Strangely interconnected with I Hope I’m Loud When I’m Dead (2018), the companion piece Deux Soeurs Qui Ne Sont Pas Soeurs (Two Sisters Who Are Not Sisters) (2018) is based on an eponymously titled script by Gertrude Stein, written in 1929. Questioning the relationship between reality and cinematographic representation, this screenplay is one of  two texts by the American novelist conceived explicitly for film—the other is A Movie (1920)—and consists of a page-long autobiographical script about Stein herself; her confidante, lover, muse, and editor, Alice B. Toklas; and their poodle, called Basket. Based on repetition, simplification, and fragmentation, the original scenario is here slightly recast by Gibson and set against the backdrop of a contemporary Paris and Lisbon, where themes such as motherhood and pregnancy are reexamined in terms of a collective vision. Screened separately from I Hope I’m Loud, this film intercepts and links in bizarre ways stories from different characters: two sisters, a missing poodle—the real star—a washerwoman, two pregnant women far from home reflecting on their suffering conditions and fears. All these images and stream-of-consciousness dialogues and confidences interact with a great performance by artist Adam Christensen, who sings and plays an accordion, Oliveros’s primary instrument.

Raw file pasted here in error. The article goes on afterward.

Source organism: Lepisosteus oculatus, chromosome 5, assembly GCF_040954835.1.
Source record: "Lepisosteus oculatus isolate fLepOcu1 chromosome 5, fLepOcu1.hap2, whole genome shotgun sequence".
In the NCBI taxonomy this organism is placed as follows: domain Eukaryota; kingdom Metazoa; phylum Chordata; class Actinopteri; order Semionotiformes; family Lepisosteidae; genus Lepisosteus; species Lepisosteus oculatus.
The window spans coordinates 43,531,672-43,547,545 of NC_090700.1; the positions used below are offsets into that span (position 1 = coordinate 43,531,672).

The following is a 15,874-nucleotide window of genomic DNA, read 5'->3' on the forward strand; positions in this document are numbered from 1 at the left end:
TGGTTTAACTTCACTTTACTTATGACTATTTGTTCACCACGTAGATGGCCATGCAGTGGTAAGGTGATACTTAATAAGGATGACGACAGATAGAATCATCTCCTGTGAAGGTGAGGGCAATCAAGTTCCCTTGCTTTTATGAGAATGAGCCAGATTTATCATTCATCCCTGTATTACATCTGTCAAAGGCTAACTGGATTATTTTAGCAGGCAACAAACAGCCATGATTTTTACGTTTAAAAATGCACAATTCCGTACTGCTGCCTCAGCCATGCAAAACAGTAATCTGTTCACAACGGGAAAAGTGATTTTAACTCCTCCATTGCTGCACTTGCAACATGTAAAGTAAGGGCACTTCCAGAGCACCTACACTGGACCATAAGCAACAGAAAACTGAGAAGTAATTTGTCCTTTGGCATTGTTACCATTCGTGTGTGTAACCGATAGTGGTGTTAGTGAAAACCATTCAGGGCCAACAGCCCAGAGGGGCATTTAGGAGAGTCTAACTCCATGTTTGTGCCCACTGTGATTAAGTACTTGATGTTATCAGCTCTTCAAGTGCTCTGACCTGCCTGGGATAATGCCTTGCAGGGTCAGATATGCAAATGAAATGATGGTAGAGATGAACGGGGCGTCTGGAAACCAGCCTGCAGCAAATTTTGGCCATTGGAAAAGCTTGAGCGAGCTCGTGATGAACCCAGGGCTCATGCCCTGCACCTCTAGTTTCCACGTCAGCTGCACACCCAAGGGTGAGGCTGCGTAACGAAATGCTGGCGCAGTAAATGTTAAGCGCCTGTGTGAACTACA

The soundtrack of Two Sisters, previously conceived and realized by the British composer Laurence Crane in collaboration with the artist, responds to the duplication and duality distinctive in Stein’s script, intended as “a talismanic guide through a contemporary moment of comparable social and political unrest.”3 The two films are open-ended, expressing the double idea that events and situations are built and developed inside an unconventional narrative scheme—for example, the fictional thriller of Two Sisters or the crime thriller in The Tiger’s Mind (2012)—and through the perspective that the cast of performers and artists involved by Gibson are all friends of hers. “We collaborated through open discussion on certain aspects, such as their roles […] I work in an open-ended way, leaving things to chance and letting many voices help construct the work”4—exactly like Stein’s modernist approach to literature, writing, and life.

Putting slightly aside her inspiration from huge male figures presented in some previous works—Robert Ashley in A Necessary Music (2008), B. S. Johnson in The Future’s Getting Old Like the Rest of Us (2010), Cornelius Cardew in The Tiger’s Mind, or William Gaddis in F for Fibonacci (2014), just to name a few—Gibson seems to take one step further from this range of references; she reveals a sense of responsibility toward her family and collective state of mind, while facing her own fears and their unfolding in a “present perfect time”—so appreciated by Stein. One might call it a reaction, an urgency, or a resistance: maybe, in the end, it is simply an endeavor to somehow give form to the multitude of chaos we live in. The interpretations that arise are all possibilities.



[1] Ellen Mara De Wachter, “Emotion Should Have a Comeback: Filmmaker Beatrice Gibson on Feminism and Family in Fragile Times,” Frieze, January 18, 2019,
[2] Ibid.
[3] Press release for Crone Music, January 18 – March 31, 2019.
[4] Ellen Mara De Wachter, “Emotion Should Have a Comeback: Filmmaker Beatrice Gibson on Feminism and Family in Fragile Times,” Frieze, January 18, 2019,



at Camden Art Centre, London
until 31 March 2019